by Sudha Balagopal
‘You’re late.’ Gladys, the typist, examines my scrawny handwriting. She licks an ink-stained index finger, flips through the pages. ‘It’ll be twenty-four dollars for twelve pages. Six dollars extra for the rush job.’
Theo, my neighbor, referred Gladys. He didn’t say she’s expensive.
Gladys wears thick glasses; eyes hidden behind their unkind density. A desk crowds the tight room. I’m wedged into a chair, satchel on my lap. Stacks of papers overwhelm her table.
She takes a sip from a large mug. ‘Wait,’ she says. ‘I need clarifications.’ Her voice is raspy, like a smoker’s. The stench of stale coffee hovers.
I want to tell her many things: I cannot afford thirty dollars; my fingers hurt from writing all day; the professor expects a typed paper; I’ll have to drop the class if I receive another zero; international students must maintain the requisite credits; I don’t want to return to Calcutta, a failure.
Instead, I stare at sturdy shelves that display typewriters.
The gray Remington reminds me of unpleasant typing lessons with the corpulent Mr. Dutta back home. The cloying odor of his hair oil filled my nostrils as he leaned his considerable torso over my table. Every fifteen minutes he came by to remind me, ‘A, s, d, f, g h.’ Or, he said. ‘Qwerty, remember, qwerty.’
I didn’t complete the course. My college application declares a falsified typing speed of thirty words per minute.
The machines on Gladys’ shelves are arranged alphabetically, the green Olivetti between a sleek Corona and a sturdy Remington.
I wonder if Theo owns any of these brands. His machine makes comforting clickety-clacks interrupted by the rough phrrs of the carriage return. When I place my ear against the wall separating his apartment from mine, I learn things about him—when he eats, when he wakes, when he’s on the phone.
A scrap of paper taped on the Olivetti reads: ‘For sale.’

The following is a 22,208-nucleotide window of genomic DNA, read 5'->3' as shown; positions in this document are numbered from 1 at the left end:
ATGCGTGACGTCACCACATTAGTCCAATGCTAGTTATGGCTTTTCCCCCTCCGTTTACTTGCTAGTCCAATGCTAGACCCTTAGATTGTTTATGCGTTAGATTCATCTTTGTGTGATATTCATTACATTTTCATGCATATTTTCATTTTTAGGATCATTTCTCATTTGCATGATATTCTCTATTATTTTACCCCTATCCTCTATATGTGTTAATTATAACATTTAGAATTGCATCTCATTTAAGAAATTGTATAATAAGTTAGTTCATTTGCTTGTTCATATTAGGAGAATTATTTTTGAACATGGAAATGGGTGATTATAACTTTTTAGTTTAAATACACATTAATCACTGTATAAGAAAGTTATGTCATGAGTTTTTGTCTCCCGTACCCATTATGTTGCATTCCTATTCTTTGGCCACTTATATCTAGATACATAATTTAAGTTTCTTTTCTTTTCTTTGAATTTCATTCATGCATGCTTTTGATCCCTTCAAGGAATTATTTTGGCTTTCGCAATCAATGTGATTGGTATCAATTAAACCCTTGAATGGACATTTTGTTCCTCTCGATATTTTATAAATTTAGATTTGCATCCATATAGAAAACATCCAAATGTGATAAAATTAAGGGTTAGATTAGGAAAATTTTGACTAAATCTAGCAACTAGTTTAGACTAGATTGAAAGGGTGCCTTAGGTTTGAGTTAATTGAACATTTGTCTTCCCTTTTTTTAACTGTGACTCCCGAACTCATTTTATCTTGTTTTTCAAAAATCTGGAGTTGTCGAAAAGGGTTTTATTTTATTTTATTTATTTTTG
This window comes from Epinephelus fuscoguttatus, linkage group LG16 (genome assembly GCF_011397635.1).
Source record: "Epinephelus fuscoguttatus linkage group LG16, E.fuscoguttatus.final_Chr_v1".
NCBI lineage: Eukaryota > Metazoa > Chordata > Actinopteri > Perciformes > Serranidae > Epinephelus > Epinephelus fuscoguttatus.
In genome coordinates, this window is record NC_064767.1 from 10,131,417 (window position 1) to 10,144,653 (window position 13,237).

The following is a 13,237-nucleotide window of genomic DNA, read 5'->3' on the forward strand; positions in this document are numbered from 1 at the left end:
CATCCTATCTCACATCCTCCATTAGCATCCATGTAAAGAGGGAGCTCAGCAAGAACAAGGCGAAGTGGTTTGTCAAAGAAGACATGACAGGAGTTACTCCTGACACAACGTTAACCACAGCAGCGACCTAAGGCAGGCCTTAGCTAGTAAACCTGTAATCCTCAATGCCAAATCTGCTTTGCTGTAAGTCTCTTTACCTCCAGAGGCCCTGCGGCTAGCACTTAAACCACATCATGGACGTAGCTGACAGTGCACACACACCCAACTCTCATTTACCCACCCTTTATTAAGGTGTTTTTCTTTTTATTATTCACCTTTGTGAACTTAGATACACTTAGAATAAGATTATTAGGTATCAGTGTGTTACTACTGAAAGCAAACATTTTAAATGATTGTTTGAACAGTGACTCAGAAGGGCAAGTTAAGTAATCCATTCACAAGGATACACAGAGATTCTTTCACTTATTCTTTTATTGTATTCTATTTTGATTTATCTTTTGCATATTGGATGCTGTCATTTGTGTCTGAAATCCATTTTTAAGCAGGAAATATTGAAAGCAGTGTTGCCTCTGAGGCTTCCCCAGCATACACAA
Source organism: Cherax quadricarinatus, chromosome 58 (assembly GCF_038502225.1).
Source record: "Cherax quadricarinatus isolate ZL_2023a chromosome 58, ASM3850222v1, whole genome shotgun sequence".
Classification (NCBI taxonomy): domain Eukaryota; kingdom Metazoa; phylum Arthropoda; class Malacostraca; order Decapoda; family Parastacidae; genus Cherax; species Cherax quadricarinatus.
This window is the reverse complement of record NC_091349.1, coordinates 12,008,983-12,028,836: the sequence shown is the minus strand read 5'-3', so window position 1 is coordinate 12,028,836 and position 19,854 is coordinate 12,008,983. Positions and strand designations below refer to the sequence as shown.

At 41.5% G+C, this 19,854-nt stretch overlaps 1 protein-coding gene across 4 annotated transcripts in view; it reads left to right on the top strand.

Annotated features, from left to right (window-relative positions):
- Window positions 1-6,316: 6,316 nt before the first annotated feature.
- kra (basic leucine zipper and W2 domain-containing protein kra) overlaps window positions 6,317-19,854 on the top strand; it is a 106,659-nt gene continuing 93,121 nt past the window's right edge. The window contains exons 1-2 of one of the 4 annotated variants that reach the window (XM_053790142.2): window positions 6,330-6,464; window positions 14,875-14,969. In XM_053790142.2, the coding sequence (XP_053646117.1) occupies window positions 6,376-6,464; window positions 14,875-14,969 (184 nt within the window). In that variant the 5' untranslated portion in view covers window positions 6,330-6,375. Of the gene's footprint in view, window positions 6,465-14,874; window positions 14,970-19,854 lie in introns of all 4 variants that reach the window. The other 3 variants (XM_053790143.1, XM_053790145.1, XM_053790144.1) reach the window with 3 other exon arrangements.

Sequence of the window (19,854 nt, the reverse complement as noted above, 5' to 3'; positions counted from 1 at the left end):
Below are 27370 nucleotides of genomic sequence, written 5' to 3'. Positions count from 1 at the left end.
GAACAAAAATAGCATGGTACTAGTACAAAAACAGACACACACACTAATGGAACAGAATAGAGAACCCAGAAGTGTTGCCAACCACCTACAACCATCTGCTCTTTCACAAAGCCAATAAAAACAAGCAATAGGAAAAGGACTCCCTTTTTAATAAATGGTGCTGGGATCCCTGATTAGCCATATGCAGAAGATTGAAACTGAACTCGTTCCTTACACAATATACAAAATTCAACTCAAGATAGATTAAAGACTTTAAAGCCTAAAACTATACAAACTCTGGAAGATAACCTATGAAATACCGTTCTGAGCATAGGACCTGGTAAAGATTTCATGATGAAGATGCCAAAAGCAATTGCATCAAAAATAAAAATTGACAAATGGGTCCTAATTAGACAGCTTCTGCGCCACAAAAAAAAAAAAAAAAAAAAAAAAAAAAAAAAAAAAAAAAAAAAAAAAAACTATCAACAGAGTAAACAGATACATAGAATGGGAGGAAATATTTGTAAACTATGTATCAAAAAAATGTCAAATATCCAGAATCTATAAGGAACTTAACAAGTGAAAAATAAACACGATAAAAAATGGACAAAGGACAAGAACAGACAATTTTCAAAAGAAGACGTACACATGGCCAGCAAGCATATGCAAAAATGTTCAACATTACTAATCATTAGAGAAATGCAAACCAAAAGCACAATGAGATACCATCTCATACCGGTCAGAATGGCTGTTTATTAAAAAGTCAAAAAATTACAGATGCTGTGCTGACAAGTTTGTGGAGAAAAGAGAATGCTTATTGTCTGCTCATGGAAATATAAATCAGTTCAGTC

Gladys encircles phrases, flings the sheets toward me. ‘What are these words? Write them out in capital letters.’
I have six more papers due this quarter.
‘How much for that typewriter?’ I like green things: green grass, green parakeets, green mangoes.
Gladys drops her pen, clicks her tongue. It sounds like annoyance. ‘Fifty dollars if I type this paper for you, if not, sixty.’
I write her a check for sixty dollars.
The taillights of the bus disappear into the hush of dusk as I arrive at the bus stop.
I sit on the edge of the sun-heated, bird-dropping-stained bench for thirty minutes. Soon, a dust-laden wind rises, whistles through my hair—an impending Arizona monsoon storm.
I walk the two miles home. Gladys didn’t give me a case for the machine. A spritz of rain dampens my hair. Some drops land on the typewriter keys.
It’s 8:30 p.m. when I walk into my building. A party’s in full swing in the recreation room; strains of Funkytown battle the din—never mind it’s a Tuesday night. The banner on the wall outside the room reads, ‘Congratulations, Prince Charles and Lady Diana Spencer: 7-29-1981.’
No one else seems to have a paper due.
My quail shrieks when I enter the apartment. I pick him up, caress his wings.
When he quiets, I put him back into his makeshift cage—an upside-down laundry basket.
Theo’s television is silent. Maybe we’ll hit our staccato keys in synchrony tonight. He and I held hands once, when we heard President Reagan was shot.
I place an ear against the wall, hear muffled voices, one male, one female. Occasional words waft. ‘Warm today . . . would you . . .’
I’m certain she’s willowy, with carefully tousled hair, a hint of moist color on velvet lips.
All night, I type. All night―between the metallic clacks and kerchunks—my ear’s trained for noises from next door.
All night, my bird is still, confused by the activity, the bright lights.
I re-read the paper with gritty eyes. Dr. E, my professor, will give me another zero.
As soon as it’s daylight, I call Gladys. The phone rings and rings. I imagine she needs her thick glasses to answer.
‘It’s early,’ she rasps. ‘What d’you need?’
‘The typewriter’s ‘I’ is broken, I mean, the letter ‘I’ doesn’t show up on paper.’
She clicks her tongue. It sounds like annoyance.
‘Just write the damned ‘I’ in.’
She hangs up.
Theo didn’t say she can be rude.
On the other side of the wall, his television’s tuned to Good Morning America.
I pick up my pen.
Sudha Balagopal’s recent short fiction appears in Split Lip Magazine, Funny Pearls, Macromic and Pidgeonholes among other journals. She is the author of a novel, A New Dawn. Her work has been nominated for the Pushcart Prize and Best Small Fictions and is listed in the Wigleaf Top 50, 2019.